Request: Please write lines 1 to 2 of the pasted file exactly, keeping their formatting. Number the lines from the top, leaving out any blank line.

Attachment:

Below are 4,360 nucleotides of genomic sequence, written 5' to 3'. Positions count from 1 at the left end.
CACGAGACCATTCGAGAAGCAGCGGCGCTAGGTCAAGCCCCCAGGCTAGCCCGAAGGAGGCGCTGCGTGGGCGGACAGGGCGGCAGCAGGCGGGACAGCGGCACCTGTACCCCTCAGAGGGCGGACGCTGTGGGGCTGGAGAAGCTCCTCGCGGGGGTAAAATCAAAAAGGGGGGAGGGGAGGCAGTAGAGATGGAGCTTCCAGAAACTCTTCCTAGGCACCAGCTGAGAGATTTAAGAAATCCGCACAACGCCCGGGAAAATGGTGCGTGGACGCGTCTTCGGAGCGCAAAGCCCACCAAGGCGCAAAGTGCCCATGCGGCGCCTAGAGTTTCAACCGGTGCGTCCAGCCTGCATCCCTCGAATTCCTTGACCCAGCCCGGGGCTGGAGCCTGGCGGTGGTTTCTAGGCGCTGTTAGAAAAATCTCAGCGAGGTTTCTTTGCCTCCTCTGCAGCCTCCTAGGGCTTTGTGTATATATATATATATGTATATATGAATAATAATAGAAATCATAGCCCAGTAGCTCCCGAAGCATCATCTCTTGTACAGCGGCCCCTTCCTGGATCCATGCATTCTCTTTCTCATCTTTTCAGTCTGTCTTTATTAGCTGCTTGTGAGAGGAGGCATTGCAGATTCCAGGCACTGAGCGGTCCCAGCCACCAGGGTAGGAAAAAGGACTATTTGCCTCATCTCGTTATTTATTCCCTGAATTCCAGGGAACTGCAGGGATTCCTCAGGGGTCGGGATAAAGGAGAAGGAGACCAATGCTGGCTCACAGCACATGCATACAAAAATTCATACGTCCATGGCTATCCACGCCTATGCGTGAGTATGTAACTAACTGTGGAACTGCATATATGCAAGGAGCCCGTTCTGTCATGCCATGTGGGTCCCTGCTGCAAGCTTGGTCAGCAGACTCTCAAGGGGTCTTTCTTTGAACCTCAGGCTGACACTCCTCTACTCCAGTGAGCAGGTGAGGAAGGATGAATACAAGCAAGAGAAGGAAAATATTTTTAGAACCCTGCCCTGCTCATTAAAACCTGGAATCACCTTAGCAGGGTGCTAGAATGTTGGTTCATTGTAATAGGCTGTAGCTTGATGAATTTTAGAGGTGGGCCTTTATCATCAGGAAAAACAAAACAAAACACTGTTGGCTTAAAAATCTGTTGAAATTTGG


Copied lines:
Below are 4,360 nucleotides of genomic sequence, written 5' to 3'. Positions count from 1 at the left end.
CACGAGACCATTCGAGAAGCAGCGGCGCTAGGTCAAGCCCCCAGGCTAGCCCGAAGGAGGCGCTGCGTGGGCGGACAGGGCGGCAGCAGGCGGGACAGCGGCACCTGTACCCCTCAGAGGGCGGACGCTGTGGGGCTGGAGAAGCTCCTCGCGGGGGTAAAATCAAAAAGGGGGGAGGGGAGGCAGTAGAGATGGAGCTTCCAGAAACTCTTCCTAGGCACCAGCTGAGAGATTTAAGAAATCCGCACAACGCCCGGGAAAATGGTGCGTGGACGCGTCTTCGGAGCGCAAAGCCCACCAAGGCGCAAAGTGCCCATGCGGCGCCTAGAGTTTCAACCGGTGCGTCCAGCCTGCATCCCTCGAATTCCTTGACCCAGCCCGGGGCTGGAGCCTGGCGGTGGTTTCTAGGCGCTGTTAGAAAAATCTCAGCGAGGTTTCTTTGCCTCCTCTGCAGCCTCCTAGGGCTTTGTGTATATATATATATATGTATATATGAATAATAATAGAAATCATAGCCCAGTAGCTCCCGAAGCATCATCTCTTGTACAGCGGCCCCTTCCTGGATCCATGCATTCTCTTTCTCATCTTTTCAGTCTGTCTTTATTAGCTGCTTGTGAGAGGAGGCATTGCAGATTCCAGGCACTGAGCGGTCCCAGCCACCAGGGTAGGAAAAAGGACTATTTGCCTCATCTCGTTATTTATTCCCTGAATTCCAGGGAACTGCAGGGATTCCTCAGGGGTCGGGATAAAGGAGAAGGAGACCAATGCTGGCTCACAGCACATGCATACAAAAATTCATACGTCCATGGCTATCCACGCCTATGCGTGAGTATGTAACTAACTGTGGAACTGCATATATGCAAGGAGCCCGTTCTGTCATGCCATGTGGGTCCCTGCTGCAAGCTTGGTCAGCAGACTCTCAAGGGGTCTTTCTTTGAACCTCAGGCTGACACTCCTCTACTCCAGTGAGCAGGTGAGGAAGGATGAATACAAGCAAGAGAAGGAAAATATTTTTAGAACCCTGCCCTGCTCATTAAAACCTGGAATCACCTTAGCAGGGTGCTAGAATGTTGGTTCATTGTAATAGGCTGTAGCTTGATGAATTTTAGAGGTGGGCCTTTATCATCAGGAAAAACAAAACAAAACACTGTTGGCTTAAAAATCTGTTGAAATTTGG